If you’re planning a trip to Gothenburg by car and have some spare time, you should not do like most people and stick to the motorway. Make a detour into the nostalgic Retro Road, and fancy seeing a different side to Sweden. Take a nostalgia-soaked trip along the Retro Road east of Gothenburg.
Dense birch forests and rickety red barns edge the winding roads. In Sollebrunn, a small town in the south-west, Sven Liljekvist ran a Shell petrol station for nearly 60 years, occasionally taking time out from his pumps to drive newly-weds through town in his gleaming vintage cars. Even the Swedish king, who is known for his love of speed, has joined him for a spin. The petrol station is still there, and so is a museum, Macken, full of Liljekvist’s classic vehicles.
A trip along the retro road will give you a feel for some quirky Swedish culture, and let you see some impressive collections of retro stuff. If you should be a foreign visitor, you’ll get a warm welcome, but it’s worth bearing in mind that a couple of places are run by older Swedes, speaking little English.
A two days’ drive makes it possible to travel between retro museums, old shops and apartments that seem unchanged since the 1960s. The route is easy to navigate and you pass beautiful mirror-smooth lakes.
At Brobacka guest house, situated beautifully by Årnas stream in Bjørnsby, Jomala, they offer hairstyling â la 1950s, should you be interested.
Along the way you’ll also find Stora Melby Västegaard, which still practices good old fashioned farming traditions. In the remote village of Stora Mellby, Kurt Olofsson has spent years to build an old mill into a museum. Several years ago he bought the mill and set about turning it into an old-fashioned general store, stocked with productys from times gone by. The former shopkeeper has amassed an astonishing collection of neatly packaged Swedish household products, now on display on wooden shelves inside the mill.
The Retro Road is actually a memory lane filled with cafes, restaurants and small stores that remind you of the good old days. These places have two things in common – the word retro and the period of the 1950s, 1960s and a970s.
We don’t suggest you cover the entire route in one go. Pick a few places of interest and plan tour trip accordingly. Gothenburg to Nossebro is comfortably done in one day, provided you don’t stop at every place. There are many charming places along the way to stay overnight.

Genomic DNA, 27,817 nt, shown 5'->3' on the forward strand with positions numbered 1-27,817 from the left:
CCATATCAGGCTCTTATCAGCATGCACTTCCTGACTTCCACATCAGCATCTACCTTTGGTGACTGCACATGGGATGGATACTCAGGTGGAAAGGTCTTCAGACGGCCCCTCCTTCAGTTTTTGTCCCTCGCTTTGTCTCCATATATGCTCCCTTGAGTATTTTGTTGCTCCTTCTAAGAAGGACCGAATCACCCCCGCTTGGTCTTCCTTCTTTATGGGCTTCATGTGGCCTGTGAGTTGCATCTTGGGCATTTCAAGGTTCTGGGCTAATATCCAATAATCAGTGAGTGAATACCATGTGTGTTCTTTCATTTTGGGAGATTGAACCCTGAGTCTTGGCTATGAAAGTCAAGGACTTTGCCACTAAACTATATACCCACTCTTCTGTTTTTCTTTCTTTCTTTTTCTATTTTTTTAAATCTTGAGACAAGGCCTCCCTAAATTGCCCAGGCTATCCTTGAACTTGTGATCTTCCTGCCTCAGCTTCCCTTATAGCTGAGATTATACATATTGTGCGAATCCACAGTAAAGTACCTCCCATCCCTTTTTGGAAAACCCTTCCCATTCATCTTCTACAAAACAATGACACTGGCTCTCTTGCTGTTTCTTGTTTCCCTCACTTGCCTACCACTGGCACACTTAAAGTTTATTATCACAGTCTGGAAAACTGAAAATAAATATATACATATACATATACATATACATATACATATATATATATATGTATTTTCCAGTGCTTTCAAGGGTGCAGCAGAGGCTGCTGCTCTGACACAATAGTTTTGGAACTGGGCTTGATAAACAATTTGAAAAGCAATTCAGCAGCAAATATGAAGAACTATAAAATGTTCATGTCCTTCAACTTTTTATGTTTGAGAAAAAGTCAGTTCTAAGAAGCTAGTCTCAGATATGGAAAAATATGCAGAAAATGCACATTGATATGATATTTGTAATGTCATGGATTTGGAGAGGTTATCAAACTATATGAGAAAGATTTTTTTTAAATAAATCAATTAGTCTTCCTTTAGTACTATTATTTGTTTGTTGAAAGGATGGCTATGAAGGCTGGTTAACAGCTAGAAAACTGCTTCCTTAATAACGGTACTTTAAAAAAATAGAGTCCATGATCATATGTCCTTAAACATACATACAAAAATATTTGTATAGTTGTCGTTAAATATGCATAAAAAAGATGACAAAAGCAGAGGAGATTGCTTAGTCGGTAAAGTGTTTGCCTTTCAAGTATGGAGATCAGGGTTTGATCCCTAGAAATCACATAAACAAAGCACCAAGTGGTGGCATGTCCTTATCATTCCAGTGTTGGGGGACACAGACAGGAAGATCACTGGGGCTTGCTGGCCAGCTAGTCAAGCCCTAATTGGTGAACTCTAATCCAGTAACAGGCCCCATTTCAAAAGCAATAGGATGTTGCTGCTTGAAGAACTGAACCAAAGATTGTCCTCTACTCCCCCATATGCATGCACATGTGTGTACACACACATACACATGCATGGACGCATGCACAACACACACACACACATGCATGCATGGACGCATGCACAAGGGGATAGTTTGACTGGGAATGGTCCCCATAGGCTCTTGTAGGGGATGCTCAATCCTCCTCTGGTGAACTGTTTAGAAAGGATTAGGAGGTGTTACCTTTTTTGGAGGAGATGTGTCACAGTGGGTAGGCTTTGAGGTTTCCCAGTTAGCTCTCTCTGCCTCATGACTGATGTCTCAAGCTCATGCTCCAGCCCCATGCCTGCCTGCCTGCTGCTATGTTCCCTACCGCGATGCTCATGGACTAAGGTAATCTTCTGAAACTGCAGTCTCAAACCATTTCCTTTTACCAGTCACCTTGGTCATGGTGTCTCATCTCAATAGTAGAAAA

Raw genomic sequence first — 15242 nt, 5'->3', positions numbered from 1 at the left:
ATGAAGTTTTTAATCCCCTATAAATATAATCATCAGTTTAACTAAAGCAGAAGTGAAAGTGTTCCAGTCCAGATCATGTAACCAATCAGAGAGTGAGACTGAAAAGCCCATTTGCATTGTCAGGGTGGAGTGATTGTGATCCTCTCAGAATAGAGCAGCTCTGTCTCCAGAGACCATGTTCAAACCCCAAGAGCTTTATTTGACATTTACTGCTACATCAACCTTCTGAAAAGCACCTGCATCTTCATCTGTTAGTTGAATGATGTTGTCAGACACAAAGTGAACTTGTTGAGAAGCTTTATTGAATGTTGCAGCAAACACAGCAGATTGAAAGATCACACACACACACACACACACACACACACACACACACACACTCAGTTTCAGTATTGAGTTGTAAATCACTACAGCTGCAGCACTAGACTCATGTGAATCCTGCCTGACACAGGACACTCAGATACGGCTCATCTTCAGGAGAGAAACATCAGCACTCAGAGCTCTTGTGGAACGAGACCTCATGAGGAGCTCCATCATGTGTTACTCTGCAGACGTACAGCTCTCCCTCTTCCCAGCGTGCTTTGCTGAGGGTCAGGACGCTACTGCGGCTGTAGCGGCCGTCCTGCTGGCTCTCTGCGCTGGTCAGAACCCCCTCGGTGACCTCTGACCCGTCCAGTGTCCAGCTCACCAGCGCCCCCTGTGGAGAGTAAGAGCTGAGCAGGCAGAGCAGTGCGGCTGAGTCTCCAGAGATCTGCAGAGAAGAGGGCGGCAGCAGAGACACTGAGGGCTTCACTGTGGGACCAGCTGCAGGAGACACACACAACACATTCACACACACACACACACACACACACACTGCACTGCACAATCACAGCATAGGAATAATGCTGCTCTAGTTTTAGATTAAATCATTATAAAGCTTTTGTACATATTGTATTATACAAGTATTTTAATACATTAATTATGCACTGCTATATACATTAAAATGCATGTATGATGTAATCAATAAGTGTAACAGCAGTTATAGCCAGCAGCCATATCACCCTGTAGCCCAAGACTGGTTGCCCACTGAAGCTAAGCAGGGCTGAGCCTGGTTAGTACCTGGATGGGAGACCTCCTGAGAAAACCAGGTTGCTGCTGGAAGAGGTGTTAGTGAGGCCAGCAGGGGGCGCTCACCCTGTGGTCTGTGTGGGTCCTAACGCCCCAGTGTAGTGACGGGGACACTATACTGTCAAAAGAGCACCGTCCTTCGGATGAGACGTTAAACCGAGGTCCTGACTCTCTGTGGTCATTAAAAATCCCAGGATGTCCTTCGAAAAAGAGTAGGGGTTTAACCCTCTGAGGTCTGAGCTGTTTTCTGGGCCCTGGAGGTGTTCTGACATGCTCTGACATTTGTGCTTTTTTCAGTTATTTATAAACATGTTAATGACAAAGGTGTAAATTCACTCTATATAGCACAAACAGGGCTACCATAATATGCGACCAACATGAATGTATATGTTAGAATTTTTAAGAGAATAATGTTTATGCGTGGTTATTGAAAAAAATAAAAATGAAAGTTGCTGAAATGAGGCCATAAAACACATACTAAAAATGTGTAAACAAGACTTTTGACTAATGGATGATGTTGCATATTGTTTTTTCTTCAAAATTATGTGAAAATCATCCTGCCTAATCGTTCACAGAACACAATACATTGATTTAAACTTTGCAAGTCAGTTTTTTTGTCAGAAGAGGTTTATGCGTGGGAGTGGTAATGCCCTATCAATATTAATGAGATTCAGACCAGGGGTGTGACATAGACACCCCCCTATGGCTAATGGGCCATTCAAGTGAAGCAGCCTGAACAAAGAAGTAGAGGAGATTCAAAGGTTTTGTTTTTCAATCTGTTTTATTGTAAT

If you want a guided tour along the Retro Way, you are invited to contact Maria Albinsson, who works as a consultant at besøksweden.se (firstname.lastname@example.org)
A few years ago the little, sleepy village of Nossbro showed signs of stagnation, with streets and places that had hardly changed during the past 100 years. Some enthusiasts thought maybe the village could be changed to an attraction rather than being a forgotten spot on the map. So far they seem to have succeeded.
Last Wednesday every month there is a vintage market in Nossbro, which often attracts 10,000 people. It has been arranged since 1903 and is the oldest market in Sweden. The village is also home of the legendary Power Meet Car Show, first Saturday in June, when 1,500 classic American cars descend on the town.
Please bear in mind that most of the museums, shops and attractions along the Retro Road are privately owned and run as hobby projects. Therefore they may be open just one or two days a week. But there are a variety of stops approximately every 15 minutes along the way, so you should have plenty of opportunities to enter into one or another retro attraction.
The route is not very well signposted, so check the official Retro Vägen maps. Most of the places along the route are free to visit, but some accept donations.
Recommended pit stops along the route:
Macken, Mobacka (in Swedish only)
This retro petrol station is one of the prettiest stops on the entire road (see above).
Kortedala Museum, Gothenburg
This museum is actually a one-bed apartment which has been kept exactly as it would have looked in the 1950s. Visitors are free to wander around the rooms, whose selves and cupboards are full of objects for the era. It’s only open a few hours each week.
Lanthandelmuseum, Stora Mellby (in Swedish only)
Kurt Olofsson has spent years to build an old mill into a museum (see above)
Mandy’s Diner, Toreboda (in Swedish only)
This was once a Swedish petrol station, but today you may order a burger and a root beer at this American-style diner.
Scooter Museum, Källby (in Swedish only)
On the top floor of a former sheep barn you find Sweden’s only scooter museum, home to 40 odd rare scooters from Italy, Russia and beyond.
Mackmuseum, Sollebrunn (in Swedish only)
Old vehicles displayed at the old garage (see above)
Nostalgic Driving in Sweden, compiled by Tor Kjolberg